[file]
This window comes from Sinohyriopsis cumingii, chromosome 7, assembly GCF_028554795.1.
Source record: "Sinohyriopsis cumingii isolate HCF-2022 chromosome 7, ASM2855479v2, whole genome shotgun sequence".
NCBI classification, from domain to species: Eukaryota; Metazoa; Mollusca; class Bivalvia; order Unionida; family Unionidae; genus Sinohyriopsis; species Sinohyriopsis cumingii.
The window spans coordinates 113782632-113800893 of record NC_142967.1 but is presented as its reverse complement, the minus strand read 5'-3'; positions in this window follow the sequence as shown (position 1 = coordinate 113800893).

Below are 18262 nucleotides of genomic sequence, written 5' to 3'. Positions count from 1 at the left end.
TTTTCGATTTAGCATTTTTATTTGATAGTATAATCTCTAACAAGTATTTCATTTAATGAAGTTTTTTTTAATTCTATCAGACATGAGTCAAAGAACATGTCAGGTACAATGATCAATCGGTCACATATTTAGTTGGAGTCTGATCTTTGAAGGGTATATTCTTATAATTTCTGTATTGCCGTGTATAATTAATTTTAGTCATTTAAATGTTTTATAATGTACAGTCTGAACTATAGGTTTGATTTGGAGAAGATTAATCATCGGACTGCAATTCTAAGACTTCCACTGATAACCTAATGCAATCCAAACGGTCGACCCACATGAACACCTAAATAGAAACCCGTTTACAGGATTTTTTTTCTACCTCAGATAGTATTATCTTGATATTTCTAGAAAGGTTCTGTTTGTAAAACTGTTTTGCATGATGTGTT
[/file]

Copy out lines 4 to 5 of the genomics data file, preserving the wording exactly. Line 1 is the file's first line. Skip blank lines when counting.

The window spans coordinates 113782632-113800893 of record NC_142967.1 but is presented as its reverse complement, the minus strand read 5'-3'; positions in this window follow the sequence as shown (position 1 = coordinate 113800893).

Below are 18262 nucleotides of genomic sequence, written 5' to 3'. Positions count from 1 at the left end.